Weiner cautioned against using Leqembi in people taking blood thinners because of the risk of bleeding. It’s not an official FDA warning, “but if you’re taking a blood thinner, a microbleed can turn into a macrobleed.”

A lot of large bleeding in the brain that can be extremely serious, he explained. There have been a few people, just a few, taking a monoclonal antibody like Leqembi or aducanumab who have experienced seizures, hospitalization, or death.

an unmet need

Full approval was largely expected. The FDA granted Leqembi accelerated approval in January after an early study suggested it might slow disease progression. The agency grants expedited approval when there is an unmet need and a drug shows early promise while larger studies are underway. In this case, a second study confirmed clinical benefit and the FDA granted full approval.

Also, last month, the FDA Advisory Group reviewed the evidence for Leqembi voted unanimously to recommend approval. The FDA is not bound by the decisions of the advisory board, but generally follows its guidance.

Lecanemab addresses the underlying cause of Alzheimer’s disease. The treatment reduced levels of amyloid plaques in the brain, the buildup of which has long been considered a major culprit in memory steal disease.

Treatment is administered as intravenous infusions twice a month. Weiner hopes that a more convenient pill form will become available in the future.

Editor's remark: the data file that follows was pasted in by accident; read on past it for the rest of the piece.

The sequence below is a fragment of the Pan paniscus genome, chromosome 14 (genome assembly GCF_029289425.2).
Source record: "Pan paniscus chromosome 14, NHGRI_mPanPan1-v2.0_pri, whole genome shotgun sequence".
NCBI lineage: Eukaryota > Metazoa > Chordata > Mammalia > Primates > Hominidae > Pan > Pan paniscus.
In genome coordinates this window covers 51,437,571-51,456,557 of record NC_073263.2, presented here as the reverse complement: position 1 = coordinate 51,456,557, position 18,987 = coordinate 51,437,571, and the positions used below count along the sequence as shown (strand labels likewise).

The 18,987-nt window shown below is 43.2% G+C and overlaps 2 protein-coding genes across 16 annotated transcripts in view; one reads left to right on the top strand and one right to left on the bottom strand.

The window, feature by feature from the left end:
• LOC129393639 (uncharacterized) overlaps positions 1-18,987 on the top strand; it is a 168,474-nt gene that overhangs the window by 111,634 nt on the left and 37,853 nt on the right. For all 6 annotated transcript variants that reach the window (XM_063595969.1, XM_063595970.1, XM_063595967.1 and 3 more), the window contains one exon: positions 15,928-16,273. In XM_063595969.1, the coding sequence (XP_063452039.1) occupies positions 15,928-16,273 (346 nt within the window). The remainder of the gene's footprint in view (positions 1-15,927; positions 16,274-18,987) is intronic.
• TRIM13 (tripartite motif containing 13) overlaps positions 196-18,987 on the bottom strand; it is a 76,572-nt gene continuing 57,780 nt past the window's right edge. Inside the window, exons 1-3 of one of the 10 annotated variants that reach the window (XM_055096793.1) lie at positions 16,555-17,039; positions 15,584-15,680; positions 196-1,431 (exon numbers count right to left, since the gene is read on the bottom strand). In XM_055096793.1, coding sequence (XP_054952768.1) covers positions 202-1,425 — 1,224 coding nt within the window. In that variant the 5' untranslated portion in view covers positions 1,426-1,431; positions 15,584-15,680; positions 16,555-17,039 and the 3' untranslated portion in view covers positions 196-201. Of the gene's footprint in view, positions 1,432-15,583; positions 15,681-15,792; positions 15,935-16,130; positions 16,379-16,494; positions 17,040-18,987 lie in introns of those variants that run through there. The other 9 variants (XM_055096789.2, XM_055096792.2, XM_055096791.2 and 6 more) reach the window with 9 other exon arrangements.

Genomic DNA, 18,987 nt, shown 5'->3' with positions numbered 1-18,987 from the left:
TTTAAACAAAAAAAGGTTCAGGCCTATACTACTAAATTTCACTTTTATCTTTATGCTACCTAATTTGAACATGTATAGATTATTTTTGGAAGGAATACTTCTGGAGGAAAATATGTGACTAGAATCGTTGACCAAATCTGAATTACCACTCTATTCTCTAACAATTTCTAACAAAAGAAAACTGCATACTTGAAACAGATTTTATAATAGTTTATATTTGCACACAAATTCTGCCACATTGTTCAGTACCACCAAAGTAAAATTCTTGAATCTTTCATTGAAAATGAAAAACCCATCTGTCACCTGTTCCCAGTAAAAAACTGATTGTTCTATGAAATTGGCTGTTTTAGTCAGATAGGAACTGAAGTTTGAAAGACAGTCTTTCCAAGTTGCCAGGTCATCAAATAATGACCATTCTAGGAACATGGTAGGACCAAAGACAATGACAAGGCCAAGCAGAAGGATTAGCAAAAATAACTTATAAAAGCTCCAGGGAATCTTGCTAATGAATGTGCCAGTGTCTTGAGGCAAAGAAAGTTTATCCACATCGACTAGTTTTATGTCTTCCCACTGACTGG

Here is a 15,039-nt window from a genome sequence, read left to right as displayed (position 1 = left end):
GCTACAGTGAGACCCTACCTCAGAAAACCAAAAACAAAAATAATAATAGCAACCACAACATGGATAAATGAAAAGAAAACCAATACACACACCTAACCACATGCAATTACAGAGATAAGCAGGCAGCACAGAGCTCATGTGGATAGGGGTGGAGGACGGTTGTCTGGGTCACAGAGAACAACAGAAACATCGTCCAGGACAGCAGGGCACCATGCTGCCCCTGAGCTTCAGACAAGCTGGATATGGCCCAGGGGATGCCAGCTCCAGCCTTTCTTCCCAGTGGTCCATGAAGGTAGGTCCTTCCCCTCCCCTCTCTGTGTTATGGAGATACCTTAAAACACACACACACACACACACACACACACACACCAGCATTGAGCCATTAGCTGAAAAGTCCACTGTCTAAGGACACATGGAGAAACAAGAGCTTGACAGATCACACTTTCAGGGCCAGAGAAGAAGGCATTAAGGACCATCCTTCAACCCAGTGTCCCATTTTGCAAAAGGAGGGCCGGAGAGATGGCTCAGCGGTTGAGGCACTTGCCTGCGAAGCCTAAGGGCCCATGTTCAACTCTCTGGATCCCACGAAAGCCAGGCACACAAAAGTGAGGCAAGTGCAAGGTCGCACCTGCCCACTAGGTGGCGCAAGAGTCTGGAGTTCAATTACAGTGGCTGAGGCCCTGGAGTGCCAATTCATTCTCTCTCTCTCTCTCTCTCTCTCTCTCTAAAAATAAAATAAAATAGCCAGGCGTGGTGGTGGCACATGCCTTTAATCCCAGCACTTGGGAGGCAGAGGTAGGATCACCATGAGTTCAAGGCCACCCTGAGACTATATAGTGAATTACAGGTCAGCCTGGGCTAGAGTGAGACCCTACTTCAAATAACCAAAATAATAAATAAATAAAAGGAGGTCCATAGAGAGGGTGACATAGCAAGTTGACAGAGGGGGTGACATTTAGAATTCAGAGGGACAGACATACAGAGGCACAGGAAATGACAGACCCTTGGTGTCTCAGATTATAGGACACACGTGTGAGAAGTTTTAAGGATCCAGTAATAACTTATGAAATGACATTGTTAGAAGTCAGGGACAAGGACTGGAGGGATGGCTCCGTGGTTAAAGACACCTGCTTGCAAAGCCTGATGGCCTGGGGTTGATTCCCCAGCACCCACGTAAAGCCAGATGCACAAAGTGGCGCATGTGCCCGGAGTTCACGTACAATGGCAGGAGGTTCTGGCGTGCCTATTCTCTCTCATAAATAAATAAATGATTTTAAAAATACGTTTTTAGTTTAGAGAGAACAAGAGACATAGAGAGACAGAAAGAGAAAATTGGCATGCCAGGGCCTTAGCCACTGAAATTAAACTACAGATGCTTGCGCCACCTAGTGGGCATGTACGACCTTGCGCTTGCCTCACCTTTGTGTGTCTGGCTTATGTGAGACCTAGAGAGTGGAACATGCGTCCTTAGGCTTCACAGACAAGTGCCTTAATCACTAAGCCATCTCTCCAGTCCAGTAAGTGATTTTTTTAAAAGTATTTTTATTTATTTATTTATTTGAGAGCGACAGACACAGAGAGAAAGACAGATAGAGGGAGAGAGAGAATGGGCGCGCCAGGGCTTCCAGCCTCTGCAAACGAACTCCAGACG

Medicare coverage, with a catch

Also, if you are a Medicare patient, the plan will cover 80% of your drug costs, but you must meet certain requirements first. The first is obvious: you must be enrolled in Medicare.

But the Centers for Medicare & Medicaid Services also requires you to have a diagnosis of mild cognitive impairment or mild dementia from Alzheimer’s disease, with documented evidence of beta-amyloid plaques in the brain. “That’s critical, you don’t want to treat someone who isn’t living with Alzheimer’s disease,” Edelmayer said.

Your doctor must also enroll in a CMS-approved registry to enter patient data and receive reimbursement for care. Your doctor will take care of this last requirement.

A look to the future

Drug maker Lilly has completed a Phase III study of a monoclonal antibody under development for Alzheimer’s disease. It’s called donanemab and it’s expected to be reviewed by the FDA soon.

Another monoclonal antibody, already approved by the FDA for Alzheimer’s, is Aduhelm. The June 2021 approval was controversial. All members of the FDA Advisory Council voted against its approval.

Weiner offered an optimistic overall outlook.

“I think in our lifetime, we are going to see the ability to prevent cognitive decline and dementia by identifying people who think they are completely normal and treating them before they develop symptoms,” he said.

Alzheimer’s disease, which affects 6.5 million Americans, typically develops over 15 years and most of that time, people don’t have any symptoms.

“It’s like early stage prostate cancer or early stage breast cancer,” he said.

But there is ongoing research using scans to identify people who have amyloid plaques but don’t know they have Alzheimer’s disease and treating them with monoclonal antibody therapy to prevent the disease. Stay tuned.

The Alzheimer’s Association encourages people with Alzheimer’s disease and their providers to enter information into their Alzheimer’s Network for Diagnosis and Treatment (ALZ-NET) record. Launched in 2021, it aims to collect robust information on the safety and efficacy of a wide range of Alzheimer’s disease treatments to inform education, clinical care, and research.